The weird ones

Images of undisturbed subjects in their natural environment. All subject types.

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The weird ones

Post by MarkSturtevant »

I have a collection of pictures that features various arthropods that are weird for one reason or another. Either they are unusual in appearance, or biology, or both. This will be fun!
To begin, here are some sawfly larvae in the genus Caliroa. I should explain that sawflies are actually wasps with vegetarian larvae, and the immature stages often look strikingly like caterpillars. But the larvae from this group barely look like insects.

Next is one of my favorite weirdos, the wasp-mimicking mantidly Climaciella brunnea. This takes some explaining. Mantidflies belong to the insect order Neuroptera, and so are related to lacewings and antlions. They are predators, and so the similarity to a praying mantis is an example of convergent evolution. Their life cycle is also unusual in that they grow up as a parasite in the egg sacs of wandering spiders like wolf spiders or nursery web spiders. So while the large mama spider is guarding her brood, it is being consumed in the egg sac by the larva of one of these. Finally, this species is a mimic of various species of paper wasps. Its appearance is different in different parts of the U.S., to better match the local species of paper wasp that predominates there. Image

The insect shown in the next pictures is a Pelicinid wasp (Pelicinus polyturator. In my area they appear for a few weeks, and can be found flying silently through clearings in the woods. Here, Pelicinids are almost always female, and they reproduce by parthenogenesis. Farther south, male Pelicinids are more common, although I have never seen one. They are parasitic on June beetle larvae, and they use their extraordinary abdomen as a probe to lay eggs on their host in the soil. These pictures are actually staged shots of a wasp in front of a window.

Next is a rather interesting caterpillar. This is the spiny oak slug caterpillar, Euclea delphinii. The bright colors and spines are a suggestion that they are not to be handled.

I remember when I first saw the species shown in the next picture. I was not sure what insect order I was looking at! This is a species of Derbid planthopper, Apache degeeri. What a strange little thing! Derbids can be found by walking along wooded trails and carefully peeking under tree leaves. Always a special find. This picture is a stack of two handheld pictures that I managed to get before it flew off.

I will wrap up with a small spider. This does not look particularly unusual, but it does have an interesting biology. This is a bolas spider (Mastophora yeargani). They are in a family of orb weavers, but they build a very simple web consisting of a single strand of silk tipped with a ball of sticky glue. When an insect flies near, they fling the "bolas" at the insect, and reel it in. Many species, including this one, produce a chemical that resembles the pheromone of a particular species of female moth, and so most of their prey are males of that species.

If you look carefully, you can see the spider has lots of moth scales on it. Pretty obvious why! For fun, here is a True Facts video that provides an amusing lesson about bolas spiders.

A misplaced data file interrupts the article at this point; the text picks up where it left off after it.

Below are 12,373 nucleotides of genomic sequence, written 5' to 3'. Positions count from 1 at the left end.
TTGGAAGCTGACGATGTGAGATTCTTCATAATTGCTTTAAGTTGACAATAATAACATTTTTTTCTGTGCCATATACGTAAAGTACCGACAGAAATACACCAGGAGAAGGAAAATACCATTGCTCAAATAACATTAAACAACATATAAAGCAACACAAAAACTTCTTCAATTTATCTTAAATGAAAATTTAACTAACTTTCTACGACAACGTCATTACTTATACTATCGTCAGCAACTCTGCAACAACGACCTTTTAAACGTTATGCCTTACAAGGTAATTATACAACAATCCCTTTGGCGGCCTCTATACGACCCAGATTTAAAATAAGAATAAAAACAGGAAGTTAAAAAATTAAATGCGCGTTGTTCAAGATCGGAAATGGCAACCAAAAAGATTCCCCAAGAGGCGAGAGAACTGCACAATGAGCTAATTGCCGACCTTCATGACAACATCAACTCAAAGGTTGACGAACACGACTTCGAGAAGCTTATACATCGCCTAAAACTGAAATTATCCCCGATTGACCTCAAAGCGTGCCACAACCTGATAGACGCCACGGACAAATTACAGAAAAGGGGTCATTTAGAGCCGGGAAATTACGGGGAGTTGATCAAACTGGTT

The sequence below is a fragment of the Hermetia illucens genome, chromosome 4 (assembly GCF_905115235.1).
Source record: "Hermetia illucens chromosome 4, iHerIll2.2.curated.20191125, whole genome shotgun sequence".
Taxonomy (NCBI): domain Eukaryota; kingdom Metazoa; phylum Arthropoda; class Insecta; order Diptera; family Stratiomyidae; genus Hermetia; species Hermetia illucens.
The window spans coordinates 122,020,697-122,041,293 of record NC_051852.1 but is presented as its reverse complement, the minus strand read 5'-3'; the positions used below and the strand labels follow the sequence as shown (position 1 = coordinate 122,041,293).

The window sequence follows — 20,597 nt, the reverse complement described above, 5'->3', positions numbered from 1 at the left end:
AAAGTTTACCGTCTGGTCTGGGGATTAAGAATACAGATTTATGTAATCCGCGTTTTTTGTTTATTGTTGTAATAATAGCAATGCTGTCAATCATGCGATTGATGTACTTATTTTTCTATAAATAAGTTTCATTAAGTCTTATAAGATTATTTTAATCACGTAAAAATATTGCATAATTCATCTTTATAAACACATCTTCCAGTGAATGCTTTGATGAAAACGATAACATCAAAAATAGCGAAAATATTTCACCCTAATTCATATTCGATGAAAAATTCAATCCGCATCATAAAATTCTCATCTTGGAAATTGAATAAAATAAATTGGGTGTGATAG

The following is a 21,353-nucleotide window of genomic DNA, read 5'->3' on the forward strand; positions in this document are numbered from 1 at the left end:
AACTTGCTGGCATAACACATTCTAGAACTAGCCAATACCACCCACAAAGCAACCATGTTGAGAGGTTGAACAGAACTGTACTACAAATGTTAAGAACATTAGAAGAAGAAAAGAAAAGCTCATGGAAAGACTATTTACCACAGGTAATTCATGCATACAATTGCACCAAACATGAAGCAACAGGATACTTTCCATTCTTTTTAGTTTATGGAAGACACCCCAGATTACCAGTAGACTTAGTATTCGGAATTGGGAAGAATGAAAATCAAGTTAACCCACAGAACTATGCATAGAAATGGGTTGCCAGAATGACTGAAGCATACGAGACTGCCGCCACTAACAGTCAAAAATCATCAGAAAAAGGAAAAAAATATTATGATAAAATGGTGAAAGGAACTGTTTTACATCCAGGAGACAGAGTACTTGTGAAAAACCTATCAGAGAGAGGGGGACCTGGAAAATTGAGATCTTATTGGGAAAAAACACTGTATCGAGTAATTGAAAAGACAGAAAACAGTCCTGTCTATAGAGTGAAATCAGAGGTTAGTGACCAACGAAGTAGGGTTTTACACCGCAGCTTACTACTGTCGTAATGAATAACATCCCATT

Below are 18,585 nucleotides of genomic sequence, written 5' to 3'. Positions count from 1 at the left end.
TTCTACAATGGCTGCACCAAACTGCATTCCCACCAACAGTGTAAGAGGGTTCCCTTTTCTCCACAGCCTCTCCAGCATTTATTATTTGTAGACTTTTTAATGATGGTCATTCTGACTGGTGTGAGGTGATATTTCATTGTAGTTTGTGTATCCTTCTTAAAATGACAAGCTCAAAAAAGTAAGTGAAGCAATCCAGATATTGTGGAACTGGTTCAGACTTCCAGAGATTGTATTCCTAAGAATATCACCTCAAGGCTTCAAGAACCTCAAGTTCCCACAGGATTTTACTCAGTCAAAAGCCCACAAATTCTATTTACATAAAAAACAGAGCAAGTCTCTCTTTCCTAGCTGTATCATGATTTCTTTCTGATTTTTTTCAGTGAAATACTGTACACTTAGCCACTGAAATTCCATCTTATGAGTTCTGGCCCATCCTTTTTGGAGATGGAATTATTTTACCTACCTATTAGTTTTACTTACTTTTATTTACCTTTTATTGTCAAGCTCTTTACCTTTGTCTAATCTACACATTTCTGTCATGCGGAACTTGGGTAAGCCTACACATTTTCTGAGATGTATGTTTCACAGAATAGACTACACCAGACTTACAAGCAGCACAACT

Mark Sturtevant
Dept. of Still Waters

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Post by Adalbert »

very nice :smt041

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Post by u/zerosapte »

Weird indeed, but fascinating.
What makes photography such a strange invention is that its primary raw materials are light and time.

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Post by Dalantech »

Really interesting set and thanks for the explanation!

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Post by photosbytw »

Mark, it's lot more interesting posting in here...........

Since I have retired and I've rekindled a love for photography. I don't take myself serious but I do take creating interesting and well executed images seriously.

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Nice set of pics

Post by banerjeesaby »

Very nice pics. Made better by the commentary about the different species

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Post by leonardturner »

A strong group of some very peculiar customers. My favorite is the Apache; there is a critter with attitude!

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Post by Ken Ramos »

Thoroughly enjoyed the video along with the explanation of the spiders capabilities. I do so enjoy a good bedtime story. :D Really, I do! 8)

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Re: The weird ones

Post by photosbytw »

Who weirder?........the subjects or the one shoving a camera in their face??

Good shots as usual Mark...........

Since I have retired and I've rekindled a love for photography. I don't take myself serious but I do take creating interesting and well executed images seriously.

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Re: The weird ones

Post by hayath »

Fascinating and amazing set! The way the sawfly larvae consume just the outer layer of the leaf is pretty cool

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Re: The weird ones

Post by Troels »

Thanks for sharing your nice pictures and interesting stories!
Troels Holm, biologist (retired), environmentalist, amateur photographer.
Visit my Flickr albums

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